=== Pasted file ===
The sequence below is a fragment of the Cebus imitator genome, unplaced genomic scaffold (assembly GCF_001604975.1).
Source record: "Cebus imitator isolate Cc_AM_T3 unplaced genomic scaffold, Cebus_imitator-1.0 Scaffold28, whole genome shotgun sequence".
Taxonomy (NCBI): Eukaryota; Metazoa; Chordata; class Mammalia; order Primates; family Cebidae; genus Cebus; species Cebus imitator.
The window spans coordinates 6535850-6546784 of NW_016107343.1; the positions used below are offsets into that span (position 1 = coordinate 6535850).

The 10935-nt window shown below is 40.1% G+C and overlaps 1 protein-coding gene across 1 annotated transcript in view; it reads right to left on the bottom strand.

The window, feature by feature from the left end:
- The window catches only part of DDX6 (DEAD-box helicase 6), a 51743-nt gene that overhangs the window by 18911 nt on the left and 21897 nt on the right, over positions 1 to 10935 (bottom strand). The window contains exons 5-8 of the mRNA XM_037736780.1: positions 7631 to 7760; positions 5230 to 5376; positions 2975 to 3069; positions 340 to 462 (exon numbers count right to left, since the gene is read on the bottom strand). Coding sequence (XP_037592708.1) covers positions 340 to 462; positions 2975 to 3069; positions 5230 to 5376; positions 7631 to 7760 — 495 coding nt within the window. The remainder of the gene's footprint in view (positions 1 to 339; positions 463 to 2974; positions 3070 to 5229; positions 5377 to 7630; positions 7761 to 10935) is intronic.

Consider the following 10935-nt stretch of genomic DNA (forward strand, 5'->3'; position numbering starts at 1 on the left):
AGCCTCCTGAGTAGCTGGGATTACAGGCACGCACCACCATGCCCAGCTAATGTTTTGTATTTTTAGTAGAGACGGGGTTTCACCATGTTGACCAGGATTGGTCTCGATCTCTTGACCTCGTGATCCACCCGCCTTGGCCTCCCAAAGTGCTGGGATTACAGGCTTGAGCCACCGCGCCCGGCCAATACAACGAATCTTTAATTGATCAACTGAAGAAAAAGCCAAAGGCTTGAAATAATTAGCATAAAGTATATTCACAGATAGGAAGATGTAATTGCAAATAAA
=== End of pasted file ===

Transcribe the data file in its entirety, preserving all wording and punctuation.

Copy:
The sequence below is a fragment of the Cebus imitator genome, unplaced genomic scaffold (assembly GCF_001604975.1).
Source record: "Cebus imitator isolate Cc_AM_T3 unplaced genomic scaffold, Cebus_imitator-1.0 Scaffold28, whole genome shotgun sequence".
Taxonomy (NCBI): Eukaryota; Metazoa; Chordata; class Mammalia; order Primates; family Cebidae; genus Cebus; species Cebus imitator.
The window spans coordinates 6535850-6546784 of NW_016107343.1; the positions used below are offsets into that span (position 1 = coordinate 6535850).

The 10935-nt window shown below is 40.1% G+C and overlaps 1 protein-coding gene across 1 annotated transcript in view; it reads right to left on the bottom strand.

The window, feature by feature from the left end:
- The window catches only part of DDX6 (DEAD-box helicase 6), a 51743-nt gene that overhangs the window by 18911 nt on the left and 21897 nt on the right, over positions 1 to 10935 (bottom strand). The window contains exons 5-8 of the mRNA XM_037736780.1: positions 7631 to 7760; positions 5230 to 5376; positions 2975 to 3069; positions 340 to 462 (exon numbers count right to left, since the gene is read on the bottom strand). Coding sequence (XP_037592708.1) covers positions 340 to 462; positions 2975 to 3069; positions 5230 to 5376; positions 7631 to 7760 — 495 coding nt within the window. The remainder of the gene's footprint in view (positions 1 to 339; positions 463 to 2974; positions 3070 to 5229; positions 5377 to 7630; positions 7761 to 10935) is intronic.

Consider the following 10935-nt stretch of genomic DNA (forward strand, 5'->3'; position numbering starts at 1 on the left):
AGCCTCCTGAGTAGCTGGGATTACAGGCACGCACCACCATGCCCAGCTAATGTTTTGTATTTTTAGTAGAGACGGGGTTTCACCATGTTGACCAGGATTGGTCTCGATCTCTTGACCTCGTGATCCACCCGCCTTGGCCTCCCAAAGTGCTGGGATTACAGGCTTGAGCCACCGCGCCCGGCCAATACAACGAATCTTTAATTGATCAACTGAAGAAAAAGCCAAAGGCTTGAAATAATTAGCATAAAGTATATTCACAGATAGGAAGATGTAATTGCAAATAAA